Director of the Children's Art School No. 1 named after Konstantin Kovach Mikhail Alkhazov noted that unfavorable trends in the development of Abkhazian art might be associated with social stereotypes.
"Unfortunately, in our society, art is considered only as part of the overall development of a child. Few parents in modern Abkhazia think about giving their child a professional creative education, because, as is commonly believed, it does not bring a stable financial income. If today we do not make enough efforts to educate professionals in narrow creative fields, tomorrow no one will be able to educate our children," said Mikhail Alkhazov.
According to experts, one of the main factors in the preservation of the Abkhaz-Abaza cultural heritage is the continuity of generations. The experts agreed that in order to further preserve and develop the art of Abkhazians and Abaza, it must be actively promoted.
"Many forms of art should be inscribed in the socio-economic model of the country. Otherwise, they simply will not be viable. Recently, we have seen the popularity of tourist routes through historical sites, architectural walks and many more. We should use this opportunity to attract financial investments," Mikhail Alkhazov emphasized.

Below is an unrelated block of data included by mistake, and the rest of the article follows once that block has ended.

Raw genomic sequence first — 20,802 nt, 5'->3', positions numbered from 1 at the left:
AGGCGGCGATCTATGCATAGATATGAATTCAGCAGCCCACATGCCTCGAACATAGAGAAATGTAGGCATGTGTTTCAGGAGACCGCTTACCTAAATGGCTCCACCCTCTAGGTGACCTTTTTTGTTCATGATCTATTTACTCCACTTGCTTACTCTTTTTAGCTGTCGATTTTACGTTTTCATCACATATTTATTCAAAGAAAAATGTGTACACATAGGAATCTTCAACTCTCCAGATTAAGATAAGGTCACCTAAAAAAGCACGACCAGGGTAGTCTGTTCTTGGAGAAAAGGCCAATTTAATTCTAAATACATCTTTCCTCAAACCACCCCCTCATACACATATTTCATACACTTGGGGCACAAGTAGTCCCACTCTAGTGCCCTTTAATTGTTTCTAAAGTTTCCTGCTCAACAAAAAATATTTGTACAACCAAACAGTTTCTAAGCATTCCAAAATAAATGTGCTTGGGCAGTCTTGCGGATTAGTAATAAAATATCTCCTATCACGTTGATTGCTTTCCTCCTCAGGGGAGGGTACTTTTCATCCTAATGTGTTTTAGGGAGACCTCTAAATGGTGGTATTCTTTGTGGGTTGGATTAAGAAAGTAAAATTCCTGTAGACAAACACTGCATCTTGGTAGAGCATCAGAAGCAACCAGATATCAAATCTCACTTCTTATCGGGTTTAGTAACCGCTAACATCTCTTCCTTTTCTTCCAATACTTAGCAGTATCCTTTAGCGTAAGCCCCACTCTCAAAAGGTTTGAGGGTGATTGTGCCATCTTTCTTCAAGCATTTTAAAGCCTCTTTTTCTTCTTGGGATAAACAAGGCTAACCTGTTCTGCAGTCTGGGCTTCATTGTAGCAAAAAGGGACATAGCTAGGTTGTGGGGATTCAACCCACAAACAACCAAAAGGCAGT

He also noted that the development of business sites in the cultural sphere within an acceptable framework would contribute to the popularization of art.
All participants of the round table expressed a common opinion that the preservation of national art is possible only within the framework of a national ideology common to the whole country.
"In the modern cultural space, the tendencies of erasing the boundaries between peoples are increasing more and more. In the era of globalization, it becomes especially important to preserve your cultural forms. There are no small nations, there are small opportunities," said Elvira Arsalia.
At the end of the meeting, the experts of the Discussion Club concluded that in order to preserve and further develop the traditional and modern art of Abkhazians and Abaza, it is necessary to use all available resources. Such resources can be various kinds of creative platforms that unite people of art. Tourism business projects will also help popularize art by expanding the geography of knowledge about history and art. Attracting investors who are interested in creativity will open up new opportunities for many talented people. Actions aimed at the development and popularization of art will make a huge contribution to the culture of the Abkhazians and Abaza. The experts unanimously concluded that the attitude of future generations to the traditional art of Abkhazians and Abaza will depend on the agenda that is being created today.
The WAC Discussion Club was opened in November 2019. Its activities are carried out in several areas: the preservation of the language, the moral, ethical and cultural heritage of the Abaza people, the popularization of national science, environmental protection and others. Club members are mostly young people. In 2019-2020, the Sukhum club worked out an environmental direction. 23 people attended this section. The Parents' Club also successfully operates in the Discussion Club of Abkhazia.